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Many Predict Supreme Court Will Rule Same-Sex Marriage is Constitutional
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The Supreme Court will hear arguments this week as to whether same sex marriage will be deemed constitutional in the United States.

Summary: This week, the Supreme Court will decide whether there is a constitutional right for same-sex couples to marry in the United States.

According to Reuters, the U.S. Supreme Court’s arguments tomorrow on same-sex marriage will symbolize the end of over twenty years of litigation, as well as the reformation in public attitudes toward the practice. Roughly three decades ago, in a 1986 Supreme Court ruling, homosexual sex was called an “infamous crime against nature,” even worse than rape, and was “a crime not fit to be named,” according to NPR.


Many predict, based upon the court’s actions over the past couple of years, that the majority will declare same-sex marriage legal across the country.

Justice Anthony Kennedy, who appears to be most in favor of legalizing same-sex marriage, has voiced such an opinion in court rulings since 1996. Recently, in 2013, the court rejected defining marriage as limited to a man and a woman for purposes of extending federal benefits—a law that Kennedy called “deplorable.”

Although that opinion did not address the constitutionality of same-sex marriage in the United States, lower court judges interpreted the ruling as accepting it and began the process of invalidating state bans.

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When states appealed some of the rulings that struck down their bans on same-sex marriage, the Supreme Court declined to hear the cases, essentially meaning that the bans were ineffective.

Many states immediately began allowing same-sex marriages after the Supreme Court announced its decision.

The appeal of a single decision from the U.S. Court of Appeals for the 6th Circuit will be heard by the Supreme Court this week. Last November, the court upheld the ban of gay marriages in Kentucky, Michigan, Ohio, and Tennessee.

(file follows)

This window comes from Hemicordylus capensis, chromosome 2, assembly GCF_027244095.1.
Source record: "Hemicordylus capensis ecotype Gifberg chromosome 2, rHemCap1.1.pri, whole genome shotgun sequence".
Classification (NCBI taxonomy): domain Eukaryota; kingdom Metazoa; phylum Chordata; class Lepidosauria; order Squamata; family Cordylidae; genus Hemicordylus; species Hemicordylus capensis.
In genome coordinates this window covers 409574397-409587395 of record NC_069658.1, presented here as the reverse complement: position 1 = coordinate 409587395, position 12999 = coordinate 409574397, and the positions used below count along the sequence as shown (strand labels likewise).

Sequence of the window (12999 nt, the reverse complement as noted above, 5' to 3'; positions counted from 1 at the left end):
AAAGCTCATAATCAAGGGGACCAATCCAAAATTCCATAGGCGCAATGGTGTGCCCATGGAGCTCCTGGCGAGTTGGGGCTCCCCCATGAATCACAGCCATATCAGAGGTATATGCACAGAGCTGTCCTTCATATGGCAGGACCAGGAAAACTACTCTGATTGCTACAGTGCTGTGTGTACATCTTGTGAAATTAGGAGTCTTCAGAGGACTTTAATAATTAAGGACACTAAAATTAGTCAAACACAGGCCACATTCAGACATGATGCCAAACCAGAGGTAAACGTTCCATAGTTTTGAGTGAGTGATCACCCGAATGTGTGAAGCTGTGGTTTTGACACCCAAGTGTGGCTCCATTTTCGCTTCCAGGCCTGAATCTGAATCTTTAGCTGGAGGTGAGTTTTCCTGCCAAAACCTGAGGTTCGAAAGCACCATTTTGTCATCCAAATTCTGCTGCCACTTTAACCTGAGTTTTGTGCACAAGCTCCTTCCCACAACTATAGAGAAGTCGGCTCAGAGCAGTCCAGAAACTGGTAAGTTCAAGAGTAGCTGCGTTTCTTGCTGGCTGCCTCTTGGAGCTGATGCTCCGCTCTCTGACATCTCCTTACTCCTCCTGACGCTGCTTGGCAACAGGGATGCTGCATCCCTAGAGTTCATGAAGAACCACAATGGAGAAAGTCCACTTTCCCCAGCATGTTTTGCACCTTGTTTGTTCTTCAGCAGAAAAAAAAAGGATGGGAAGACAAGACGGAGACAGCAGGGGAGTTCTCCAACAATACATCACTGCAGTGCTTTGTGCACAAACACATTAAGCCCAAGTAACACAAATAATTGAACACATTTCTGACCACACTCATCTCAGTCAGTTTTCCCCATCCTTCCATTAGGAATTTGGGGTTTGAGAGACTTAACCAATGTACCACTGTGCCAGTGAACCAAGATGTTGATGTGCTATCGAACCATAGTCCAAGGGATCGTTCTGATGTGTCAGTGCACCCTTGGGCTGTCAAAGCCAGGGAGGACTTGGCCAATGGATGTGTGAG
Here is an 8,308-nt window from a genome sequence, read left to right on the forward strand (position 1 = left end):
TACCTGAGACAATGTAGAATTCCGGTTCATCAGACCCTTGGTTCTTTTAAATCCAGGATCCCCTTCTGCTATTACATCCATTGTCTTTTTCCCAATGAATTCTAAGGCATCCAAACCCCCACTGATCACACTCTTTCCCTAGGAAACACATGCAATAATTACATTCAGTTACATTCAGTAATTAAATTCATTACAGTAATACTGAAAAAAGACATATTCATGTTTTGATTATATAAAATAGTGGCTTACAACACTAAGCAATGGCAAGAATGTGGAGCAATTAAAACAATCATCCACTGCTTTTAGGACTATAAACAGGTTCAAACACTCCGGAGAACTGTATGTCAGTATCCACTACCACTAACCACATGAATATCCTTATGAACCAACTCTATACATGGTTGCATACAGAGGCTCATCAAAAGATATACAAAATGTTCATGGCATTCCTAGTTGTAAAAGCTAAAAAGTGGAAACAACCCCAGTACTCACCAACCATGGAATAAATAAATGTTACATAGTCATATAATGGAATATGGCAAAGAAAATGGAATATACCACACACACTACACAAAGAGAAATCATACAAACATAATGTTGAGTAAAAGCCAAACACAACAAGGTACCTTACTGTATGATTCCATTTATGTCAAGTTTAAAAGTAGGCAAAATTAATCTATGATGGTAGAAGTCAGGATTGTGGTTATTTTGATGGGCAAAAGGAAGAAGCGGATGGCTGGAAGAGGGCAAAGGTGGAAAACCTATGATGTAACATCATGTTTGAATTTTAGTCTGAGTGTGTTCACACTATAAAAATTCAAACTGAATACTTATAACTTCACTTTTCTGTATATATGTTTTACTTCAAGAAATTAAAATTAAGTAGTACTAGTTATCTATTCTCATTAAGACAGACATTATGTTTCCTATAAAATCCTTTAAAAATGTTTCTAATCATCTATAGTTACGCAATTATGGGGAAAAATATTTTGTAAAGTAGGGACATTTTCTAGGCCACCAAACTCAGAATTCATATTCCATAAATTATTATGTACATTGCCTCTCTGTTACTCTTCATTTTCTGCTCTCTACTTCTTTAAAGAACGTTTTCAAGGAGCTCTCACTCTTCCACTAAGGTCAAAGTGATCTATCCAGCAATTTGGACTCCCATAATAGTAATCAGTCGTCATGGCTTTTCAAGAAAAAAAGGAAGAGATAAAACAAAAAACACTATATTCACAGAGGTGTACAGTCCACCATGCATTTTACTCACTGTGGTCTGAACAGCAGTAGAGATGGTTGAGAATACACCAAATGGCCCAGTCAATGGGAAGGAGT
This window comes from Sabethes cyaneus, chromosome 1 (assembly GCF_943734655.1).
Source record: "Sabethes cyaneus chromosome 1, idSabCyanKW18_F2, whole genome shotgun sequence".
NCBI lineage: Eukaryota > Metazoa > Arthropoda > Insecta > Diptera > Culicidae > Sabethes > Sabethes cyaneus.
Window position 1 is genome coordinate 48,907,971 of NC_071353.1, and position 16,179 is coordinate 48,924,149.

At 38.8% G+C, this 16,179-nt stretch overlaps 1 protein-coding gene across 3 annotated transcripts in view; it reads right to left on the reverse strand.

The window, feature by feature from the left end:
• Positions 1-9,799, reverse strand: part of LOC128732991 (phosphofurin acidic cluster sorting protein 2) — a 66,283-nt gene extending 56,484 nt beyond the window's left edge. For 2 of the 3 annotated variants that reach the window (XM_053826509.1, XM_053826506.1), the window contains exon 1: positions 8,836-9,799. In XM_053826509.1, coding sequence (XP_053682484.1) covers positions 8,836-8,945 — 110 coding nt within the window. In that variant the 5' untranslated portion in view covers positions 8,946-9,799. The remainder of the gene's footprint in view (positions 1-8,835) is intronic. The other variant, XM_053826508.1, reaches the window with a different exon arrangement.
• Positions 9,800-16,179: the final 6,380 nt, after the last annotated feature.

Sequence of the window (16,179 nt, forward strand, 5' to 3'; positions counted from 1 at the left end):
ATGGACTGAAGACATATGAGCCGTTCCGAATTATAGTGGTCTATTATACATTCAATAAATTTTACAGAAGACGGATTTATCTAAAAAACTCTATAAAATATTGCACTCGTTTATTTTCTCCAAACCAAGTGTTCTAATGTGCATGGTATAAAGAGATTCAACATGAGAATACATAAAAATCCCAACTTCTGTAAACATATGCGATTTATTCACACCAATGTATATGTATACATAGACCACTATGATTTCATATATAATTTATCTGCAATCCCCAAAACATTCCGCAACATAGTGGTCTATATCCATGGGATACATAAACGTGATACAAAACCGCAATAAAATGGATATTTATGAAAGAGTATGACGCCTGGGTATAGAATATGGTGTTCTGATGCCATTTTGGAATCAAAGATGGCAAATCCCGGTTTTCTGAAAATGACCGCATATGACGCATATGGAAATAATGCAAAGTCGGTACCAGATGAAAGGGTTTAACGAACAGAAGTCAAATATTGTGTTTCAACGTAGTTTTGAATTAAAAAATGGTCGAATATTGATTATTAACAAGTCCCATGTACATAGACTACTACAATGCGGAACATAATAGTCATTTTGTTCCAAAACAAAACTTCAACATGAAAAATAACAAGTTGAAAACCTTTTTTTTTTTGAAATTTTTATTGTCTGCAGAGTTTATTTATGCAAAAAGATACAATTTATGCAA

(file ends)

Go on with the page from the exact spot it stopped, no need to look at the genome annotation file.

Today, 37 of the 50 states allow same-sex marriage. Therefore, it is unlikely that the Supreme Court will rule that gay couples cannot marry. Over the past ten years, public opinion polls have demonstrated a large increase in support for same-sex marriage. The court’s ruling is expected by the end of June.

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However, it is difficult to predict how the justices will individually vote.

Kennedy, who often cases the deciding vote in close cases, may argue that the Constitution gives same-sex couples the right to marry, or he may show concern for each state’s rights to control its marriage laws.

Chief Justice John Roberts voted against same-sex rights in the 2013 court ruling, but he declined to state outright that the states may ban gay marriage.

In March, the issuance of same-sex marriage licenses was stayed in Alabama.

In many cases, Roberts has tried to diffuse tension in especially controversial issues, and inform the country’s citizens that the court is following precedent. Many are curious as to what the chief justice will write in the opinion. In the 2013 opinion, he rejected the court majority’s view that federal lawmakers were intentionally harming gay couples with a limited definition of marriage. He wrote, “I would not tar the political branches with the brush of bigotry.”

As for the four liberal justices, Stephen Breyer, Ruth Bader Ginsburg, Elena Kagan, and Sonia Sotomayor, many predict that, without a doubt, this group will vote in favor of same-sex marriage, as the have already demonstrated their support. According to Yahoo, Ginsburg was even the first Supreme Court justice to officiate a same-sex wedding.

The three most conservative justices, Samuel Alito, Antonin Scalia, and Clarence Thomas, have argued that nothing in the Constitution provides the right to same-sex marriage.

In 2012, President Obama voiced his support for same-sex marriage.

The court will have to decide the answers to two questions: Whether the Constitution’s guarantees of equal protection and due process include a right to same-sex marriage, and, if they do not, whether the states that have banned same-sex marriage must recognize same-sex marriages that were performed in other states.

Roughly 30 adults and 20 children have appealed the 6th Circuit’s decision. James Obergefell is the name petitioner. Obergefell wanted Ohio to recognize his Maryland marriage to John Arthur as Arthur was dying from Lou Gehrig’s disease.

The courtroom, which holds 400, is expected to be full. Lines for general spectator seats began forming at around 6:00 a.m. Friday morning, over four days ahead of the arguments, which are scheduled for 10:00 a.m. Thursday.

Source: Reuters

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